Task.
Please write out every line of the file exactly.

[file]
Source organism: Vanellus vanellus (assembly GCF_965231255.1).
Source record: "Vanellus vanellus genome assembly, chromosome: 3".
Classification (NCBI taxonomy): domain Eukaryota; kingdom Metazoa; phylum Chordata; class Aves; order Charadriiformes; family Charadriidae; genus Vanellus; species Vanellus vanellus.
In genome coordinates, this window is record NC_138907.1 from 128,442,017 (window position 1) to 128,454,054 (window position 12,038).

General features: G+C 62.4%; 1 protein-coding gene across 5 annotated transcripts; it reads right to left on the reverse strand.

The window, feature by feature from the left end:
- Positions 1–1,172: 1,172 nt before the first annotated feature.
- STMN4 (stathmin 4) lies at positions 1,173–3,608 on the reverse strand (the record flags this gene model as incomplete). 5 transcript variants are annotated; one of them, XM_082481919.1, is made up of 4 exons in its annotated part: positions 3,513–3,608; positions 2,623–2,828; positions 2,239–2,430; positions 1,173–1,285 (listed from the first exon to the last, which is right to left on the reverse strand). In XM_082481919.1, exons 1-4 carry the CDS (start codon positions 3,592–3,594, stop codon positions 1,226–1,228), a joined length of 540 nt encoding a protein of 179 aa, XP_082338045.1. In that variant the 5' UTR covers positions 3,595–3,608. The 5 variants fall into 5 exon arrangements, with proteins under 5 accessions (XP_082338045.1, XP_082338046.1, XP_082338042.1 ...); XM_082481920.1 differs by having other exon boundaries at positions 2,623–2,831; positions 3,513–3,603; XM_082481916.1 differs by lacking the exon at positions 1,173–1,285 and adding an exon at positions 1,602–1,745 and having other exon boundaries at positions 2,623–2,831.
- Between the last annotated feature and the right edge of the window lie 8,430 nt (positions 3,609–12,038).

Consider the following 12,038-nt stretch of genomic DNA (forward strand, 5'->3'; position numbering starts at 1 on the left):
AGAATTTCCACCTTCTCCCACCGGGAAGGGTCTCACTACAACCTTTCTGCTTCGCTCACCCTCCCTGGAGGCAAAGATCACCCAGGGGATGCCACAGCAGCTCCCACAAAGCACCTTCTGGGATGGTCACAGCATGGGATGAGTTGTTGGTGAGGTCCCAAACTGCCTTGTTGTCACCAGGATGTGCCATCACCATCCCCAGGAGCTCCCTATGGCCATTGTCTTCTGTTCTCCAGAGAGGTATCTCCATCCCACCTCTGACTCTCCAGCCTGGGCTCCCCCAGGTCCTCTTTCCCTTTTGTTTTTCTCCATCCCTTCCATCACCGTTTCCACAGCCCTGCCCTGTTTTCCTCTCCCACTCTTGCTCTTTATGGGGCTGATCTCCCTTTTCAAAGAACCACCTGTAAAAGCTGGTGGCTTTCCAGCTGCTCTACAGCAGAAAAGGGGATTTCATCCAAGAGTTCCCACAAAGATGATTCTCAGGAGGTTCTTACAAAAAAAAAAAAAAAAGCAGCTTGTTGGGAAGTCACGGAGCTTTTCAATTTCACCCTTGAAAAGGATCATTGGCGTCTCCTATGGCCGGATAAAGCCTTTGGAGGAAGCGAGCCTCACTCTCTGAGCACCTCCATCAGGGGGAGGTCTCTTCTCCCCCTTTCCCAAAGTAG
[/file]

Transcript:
Source organism: Vanellus vanellus (assembly GCF_965231255.1).
Source record: "Vanellus vanellus genome assembly, chromosome: 3".
Classification (NCBI taxonomy): domain Eukaryota; kingdom Metazoa; phylum Chordata; class Aves; order Charadriiformes; family Charadriidae; genus Vanellus; species Vanellus vanellus.
In genome coordinates, this window is record NC_138907.1 from 128,442,017 (window position 1) to 128,454,054 (window position 12,038).

General features: G+C 62.4%; 1 protein-coding gene across 5 annotated transcripts; it reads right to left on the reverse strand.

The window, feature by feature from the left end:
- Positions 1–1,172: 1,172 nt before the first annotated feature.
- STMN4 (stathmin 4) lies at positions 1,173–3,608 on the reverse strand (the record flags this gene model as incomplete). 5 transcript variants are annotated; one of them, XM_082481919.1, is made up of 4 exons in its annotated part: positions 3,513–3,608; positions 2,623–2,828; positions 2,239–2,430; positions 1,173–1,285 (listed from the first exon to the last, which is right to left on the reverse strand). In XM_082481919.1, exons 1-4 carry the CDS (start codon positions 3,592–3,594, stop codon positions 1,226–1,228), a joined length of 540 nt encoding a protein of 179 aa, XP_082338045.1. In that variant the 5' UTR covers positions 3,595–3,608. The 5 variants fall into 5 exon arrangements, with proteins under 5 accessions (XP_082338045.1, XP_082338046.1, XP_082338042.1 ...); XM_082481920.1 differs by having other exon boundaries at positions 2,623–2,831; positions 3,513–3,603; XM_082481916.1 differs by lacking the exon at positions 1,173–1,285 and adding an exon at positions 1,602–1,745 and having other exon boundaries at positions 2,623–2,831.
- Between the last annotated feature and the right edge of the window lie 8,430 nt (positions 3,609–12,038).

Consider the following 12,038-nt stretch of genomic DNA (forward strand, 5'->3'; position numbering starts at 1 on the left):
AGAATTTCCACCTTCTCCCACCGGGAAGGGTCTCACTACAACCTTTCTGCTTCGCTCACCCTCCCTGGAGGCAAAGATCACCCAGGGGATGCCACAGCAGCTCCCACAAAGCACCTTCTGGGATGGTCACAGCATGGGATGAGTTGTTGGTGAGGTCCCAAACTGCCTTGTTGTCACCAGGATGTGCCATCACCATCCCCAGGAGCTCCCTATGGCCATTGTCTTCTGTTCTCCAGAGAGGTATCTCCATCCCACCTCTGACTCTCCAGCCTGGGCTCCCCCAGGTCCTCTTTCCCTTTTGTTTTTCTCCATCCCTTCCATCACCGTTTCCACAGCCCTGCCCTGTTTTCCTCTCCCACTCTTGCTCTTTATGGGGCTGATCTCCCTTTTCAAAGAACCACCTGTAAAAGCTGGTGGCTTTCCAGCTGCTCTACAGCAGAAAAGGGGATTTCATCCAAGAGTTCCCACAAAGATGATTCTCAGGAGGTTCTTACAAAAAAAAAAAAAAAAGCAGCTTGTTGGGAAGTCACGGAGCTTTTCAATTTCACCCTTGAAAAGGATCATTGGCGTCTCCTATGGCCGGATAAAGCCTTTGGAGGAAGCGAGCCTCACTCTCTGAGCACCTCCATCAGGGGGAGGTCTCTTCTCCCCCTTTCCCAAAGTAG